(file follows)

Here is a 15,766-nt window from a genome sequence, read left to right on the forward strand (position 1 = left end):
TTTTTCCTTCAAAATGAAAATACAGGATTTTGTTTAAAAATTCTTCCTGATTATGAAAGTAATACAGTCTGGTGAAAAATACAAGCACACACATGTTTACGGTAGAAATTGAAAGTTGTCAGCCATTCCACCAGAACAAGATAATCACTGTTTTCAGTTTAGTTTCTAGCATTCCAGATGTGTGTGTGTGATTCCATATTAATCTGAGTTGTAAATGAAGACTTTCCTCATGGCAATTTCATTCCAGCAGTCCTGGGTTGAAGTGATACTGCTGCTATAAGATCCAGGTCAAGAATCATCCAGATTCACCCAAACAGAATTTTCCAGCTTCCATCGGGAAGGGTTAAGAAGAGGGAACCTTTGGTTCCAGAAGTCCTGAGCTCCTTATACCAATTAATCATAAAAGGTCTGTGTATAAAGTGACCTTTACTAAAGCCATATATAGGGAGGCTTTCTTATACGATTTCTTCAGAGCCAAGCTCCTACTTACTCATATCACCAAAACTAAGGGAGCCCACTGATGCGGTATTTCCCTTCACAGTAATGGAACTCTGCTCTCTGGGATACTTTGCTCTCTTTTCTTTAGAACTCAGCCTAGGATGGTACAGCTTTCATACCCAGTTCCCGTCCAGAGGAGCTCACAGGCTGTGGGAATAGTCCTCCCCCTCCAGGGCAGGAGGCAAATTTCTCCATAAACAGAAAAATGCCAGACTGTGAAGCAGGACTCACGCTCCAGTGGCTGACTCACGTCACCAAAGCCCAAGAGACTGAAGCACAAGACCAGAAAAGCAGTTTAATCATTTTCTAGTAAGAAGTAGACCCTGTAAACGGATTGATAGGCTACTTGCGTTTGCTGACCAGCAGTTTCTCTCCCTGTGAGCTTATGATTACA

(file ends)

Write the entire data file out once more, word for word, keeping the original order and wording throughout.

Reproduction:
Here is a 15,766-nt window from a genome sequence, read left to right on the forward strand (position 1 = left end):
TTTTTCCTTCAAAATGAAAATACAGGATTTTGTTTAAAAATTCTTCCTGATTATGAAAGTAATACAGTCTGGTGAAAAATACAAGCACACACATGTTTACGGTAGAAATTGAAAGTTGTCAGCCATTCCACCAGAACAAGATAATCACTGTTTTCAGTTTAGTTTCTAGCATTCCAGATGTGTGTGTGTGATTCCATATTAATCTGAGTTGTAAATGAAGACTTTCCTCATGGCAATTTCATTCCAGCAGTCCTGGGTTGAAGTGATACTGCTGCTATAAGATCCAGGTCAAGAATCATCCAGATTCACCCAAACAGAATTTTCCAGCTTCCATCGGGAAGGGTTAAGAAGAGGGAACCTTTGGTTCCAGAAGTCCTGAGCTCCTTATACCAATTAATCATAAAAGGTCTGTGTATAAAGTGACCTTTACTAAAGCCATATATAGGGAGGCTTTCTTATACGATTTCTTCAGAGCCAAGCTCCTACTTACTCATATCACCAAAACTAAGGGAGCCCACTGATGCGGTATTTCCCTTCACAGTAATGGAACTCTGCTCTCTGGGATACTTTGCTCTCTTTTCTTTAGAACTCAGCCTAGGATGGTACAGCTTTCATACCCAGTTCCCGTCCAGAGGAGCTCACAGGCTGTGGGAATAGTCCTCCCCCTCCAGGGCAGGAGGCAAATTTCTCCATAAACAGAAAAATGCCAGACTGTGAAGCAGGACTCACGCTCCAGTGGCTGACTCACGTCACCAAAGCCCAAGAGACTGAAGCACAAGACCAGAAAAGCAGTTTAATCATTTTCTAGTAAGAAGTAGACCCTGTAAACGGATTGATAGGCTACTTGCGTTTGCTGACCAGCAGTTTCTCTCCCTGTGAGCTTATGATTACA